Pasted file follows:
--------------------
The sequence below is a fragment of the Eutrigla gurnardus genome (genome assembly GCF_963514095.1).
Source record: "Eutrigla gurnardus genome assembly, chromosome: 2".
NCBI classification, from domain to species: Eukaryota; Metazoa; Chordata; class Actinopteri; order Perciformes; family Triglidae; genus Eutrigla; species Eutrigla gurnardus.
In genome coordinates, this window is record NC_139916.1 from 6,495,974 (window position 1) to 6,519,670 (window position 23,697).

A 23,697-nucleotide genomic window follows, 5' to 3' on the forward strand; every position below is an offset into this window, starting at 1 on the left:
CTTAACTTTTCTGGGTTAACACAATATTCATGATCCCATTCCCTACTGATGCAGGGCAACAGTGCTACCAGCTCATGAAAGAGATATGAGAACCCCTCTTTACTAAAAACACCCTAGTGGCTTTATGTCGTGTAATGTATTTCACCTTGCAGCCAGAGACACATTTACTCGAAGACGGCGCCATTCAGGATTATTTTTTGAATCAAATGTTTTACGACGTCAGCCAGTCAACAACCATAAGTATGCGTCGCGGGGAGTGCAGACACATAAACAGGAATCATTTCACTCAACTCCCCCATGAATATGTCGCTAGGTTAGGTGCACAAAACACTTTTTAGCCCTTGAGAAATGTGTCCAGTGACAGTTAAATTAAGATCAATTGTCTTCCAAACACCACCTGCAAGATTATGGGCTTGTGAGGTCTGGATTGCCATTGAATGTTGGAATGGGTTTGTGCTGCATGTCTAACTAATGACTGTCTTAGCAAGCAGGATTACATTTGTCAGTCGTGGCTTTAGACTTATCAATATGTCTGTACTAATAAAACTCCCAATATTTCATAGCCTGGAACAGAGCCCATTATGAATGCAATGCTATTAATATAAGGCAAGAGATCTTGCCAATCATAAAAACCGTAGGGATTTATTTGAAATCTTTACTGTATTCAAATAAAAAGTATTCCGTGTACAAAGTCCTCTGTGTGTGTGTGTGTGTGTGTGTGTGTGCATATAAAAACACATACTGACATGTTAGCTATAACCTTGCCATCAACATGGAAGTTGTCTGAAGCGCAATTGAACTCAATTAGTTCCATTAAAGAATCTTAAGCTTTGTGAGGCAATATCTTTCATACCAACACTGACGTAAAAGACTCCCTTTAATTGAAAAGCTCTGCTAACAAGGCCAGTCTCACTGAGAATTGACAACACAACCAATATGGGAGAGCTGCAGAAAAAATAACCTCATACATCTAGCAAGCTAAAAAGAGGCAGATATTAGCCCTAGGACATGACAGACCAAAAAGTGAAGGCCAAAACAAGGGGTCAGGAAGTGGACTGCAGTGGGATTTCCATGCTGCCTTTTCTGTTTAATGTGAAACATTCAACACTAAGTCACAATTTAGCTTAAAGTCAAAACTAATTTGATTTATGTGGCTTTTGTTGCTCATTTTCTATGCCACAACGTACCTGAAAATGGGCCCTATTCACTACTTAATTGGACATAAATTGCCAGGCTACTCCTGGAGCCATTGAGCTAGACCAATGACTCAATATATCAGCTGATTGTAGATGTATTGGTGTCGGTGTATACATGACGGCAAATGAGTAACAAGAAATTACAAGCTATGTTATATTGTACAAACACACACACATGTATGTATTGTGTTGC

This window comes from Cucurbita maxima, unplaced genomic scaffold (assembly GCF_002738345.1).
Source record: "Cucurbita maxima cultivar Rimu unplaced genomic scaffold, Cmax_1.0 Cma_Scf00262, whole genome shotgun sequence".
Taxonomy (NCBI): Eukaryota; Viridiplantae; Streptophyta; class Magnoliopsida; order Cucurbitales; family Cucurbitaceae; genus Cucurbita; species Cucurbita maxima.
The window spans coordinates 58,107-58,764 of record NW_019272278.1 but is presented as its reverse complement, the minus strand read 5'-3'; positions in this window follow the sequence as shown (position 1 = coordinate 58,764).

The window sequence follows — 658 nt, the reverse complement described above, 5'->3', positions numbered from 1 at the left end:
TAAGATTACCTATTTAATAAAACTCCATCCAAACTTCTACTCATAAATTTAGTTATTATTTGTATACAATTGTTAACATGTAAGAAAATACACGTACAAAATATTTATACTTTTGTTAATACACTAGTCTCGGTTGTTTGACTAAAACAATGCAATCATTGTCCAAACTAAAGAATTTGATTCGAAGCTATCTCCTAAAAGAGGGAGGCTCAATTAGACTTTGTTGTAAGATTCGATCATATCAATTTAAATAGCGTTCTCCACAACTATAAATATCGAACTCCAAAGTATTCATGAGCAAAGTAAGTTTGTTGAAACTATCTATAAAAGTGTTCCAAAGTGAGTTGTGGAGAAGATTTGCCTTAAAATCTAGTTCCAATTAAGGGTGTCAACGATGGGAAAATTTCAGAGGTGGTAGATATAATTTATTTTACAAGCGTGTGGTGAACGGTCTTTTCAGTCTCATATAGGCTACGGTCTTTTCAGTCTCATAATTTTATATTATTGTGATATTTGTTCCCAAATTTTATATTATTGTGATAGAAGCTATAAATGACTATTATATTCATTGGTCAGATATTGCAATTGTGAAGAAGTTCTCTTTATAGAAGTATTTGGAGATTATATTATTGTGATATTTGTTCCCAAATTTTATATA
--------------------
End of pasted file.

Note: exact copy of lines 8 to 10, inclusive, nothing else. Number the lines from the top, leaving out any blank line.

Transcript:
Source record: "Cucurbita maxima cultivar Rimu unplaced genomic scaffold, Cmax_1.0 Cma_Scf00262, whole genome shotgun sequence".
Taxonomy (NCBI): Eukaryota; Viridiplantae; Streptophyta; class Magnoliopsida; order Cucurbitales; family Cucurbitaceae; genus Cucurbita; species Cucurbita maxima.
The window spans coordinates 58,107-58,764 of record NW_019272278.1 but is presented as its reverse complement, the minus strand read 5'-3'; positions in this window follow the sequence as shown (position 1 = coordinate 58,764).